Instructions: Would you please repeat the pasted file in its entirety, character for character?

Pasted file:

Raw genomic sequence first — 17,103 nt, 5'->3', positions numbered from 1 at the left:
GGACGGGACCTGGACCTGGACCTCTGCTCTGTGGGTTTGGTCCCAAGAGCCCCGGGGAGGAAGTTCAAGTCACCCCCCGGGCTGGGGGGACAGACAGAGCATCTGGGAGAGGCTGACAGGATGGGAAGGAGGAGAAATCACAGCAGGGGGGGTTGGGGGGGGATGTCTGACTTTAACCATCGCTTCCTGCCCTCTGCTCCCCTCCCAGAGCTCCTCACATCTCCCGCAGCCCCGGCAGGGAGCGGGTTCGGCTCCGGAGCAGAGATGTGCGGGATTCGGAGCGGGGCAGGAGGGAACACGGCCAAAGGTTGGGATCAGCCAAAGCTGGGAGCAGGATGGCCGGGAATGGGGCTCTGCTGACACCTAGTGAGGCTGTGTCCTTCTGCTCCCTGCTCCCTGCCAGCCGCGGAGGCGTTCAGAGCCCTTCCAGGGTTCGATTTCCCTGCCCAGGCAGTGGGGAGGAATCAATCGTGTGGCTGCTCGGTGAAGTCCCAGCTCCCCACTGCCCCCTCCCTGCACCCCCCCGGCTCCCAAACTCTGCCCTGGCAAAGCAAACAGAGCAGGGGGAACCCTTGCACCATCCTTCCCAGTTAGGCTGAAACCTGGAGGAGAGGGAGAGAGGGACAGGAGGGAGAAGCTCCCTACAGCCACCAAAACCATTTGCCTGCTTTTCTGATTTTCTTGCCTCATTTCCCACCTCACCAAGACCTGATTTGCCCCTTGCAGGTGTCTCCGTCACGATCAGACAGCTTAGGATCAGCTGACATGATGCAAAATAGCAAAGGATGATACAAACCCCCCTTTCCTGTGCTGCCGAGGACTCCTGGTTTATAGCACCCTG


Raw genomic sequence first — 17,103 nt, 5'->3', positions numbered from 1 at the left:
GGACGGGACCTGGACCTGGACCTCTGCTCTGTGGGTTTGGTCCCAAGAGCCCCGGGGAGGAAGTTCAAGTCACCCCCCGGGCTGGGGGGACAGACAGAGCATCTGGGAGAGGCTGACAGGATGGGAAGGAGGAGAAATCACAGCAGGGGGGGTTGGGGGGGGATGTCTGACTTTAACCATCGCTTCCTGCCCTCTGCTCCCCTCCCAGAGCTCCTCACATCTCCCGCAGCCCCGGCAGGGAGCGGGTTCGGCTCCGGAGCAGAGATGTGCGGGATTCGGAGCGGGGCAGGAGGGAACACGGCCAAAGGTTGGGATCAGCCAAAGCTGGGAGCAGGATGGCCGGGAATGGGGCTCTGCTGACACCTAGTGAGGCTGTGTCCTTCTGCTCCCTGCTCCCTGCCAGCCGCGGAGGCGTTCAGAGCCCTTCCAGGGTTCGATTTCCCTGCCCAGGCAGTGGGGAGGAATCAATCGTGTGGCTGCTCGGTGAAGTCCCAGCTCCCCACTGCCCCCTCCCTGCACCCCCCCGGCTCCCAAACTCTGCCCTGGCAAAGCAAACAGAGCAGGGGGAACCCTTGCACCATCCTTCCCAGTTAGGCTGAAACCTGGAGGAGAGGGAGAGAGGGACAGGAGGGAGAAGCTCCCTACAGCCACCAAAACCATTTGCCTGCTTTTCTGATTTTCTTGCCTCATTTCCCACCTCACCAAGACCTGATTTGCCCCTTGCAGGTGTCTCCGTCACGATCAGACAGCTTAGGATCAGCTGACATGATGCAAAATAGCAAAGGATGATACAAACCCCCCTTTCCTGTGCTGCCGAGGACTCCTGGTTTATAGCACCCTG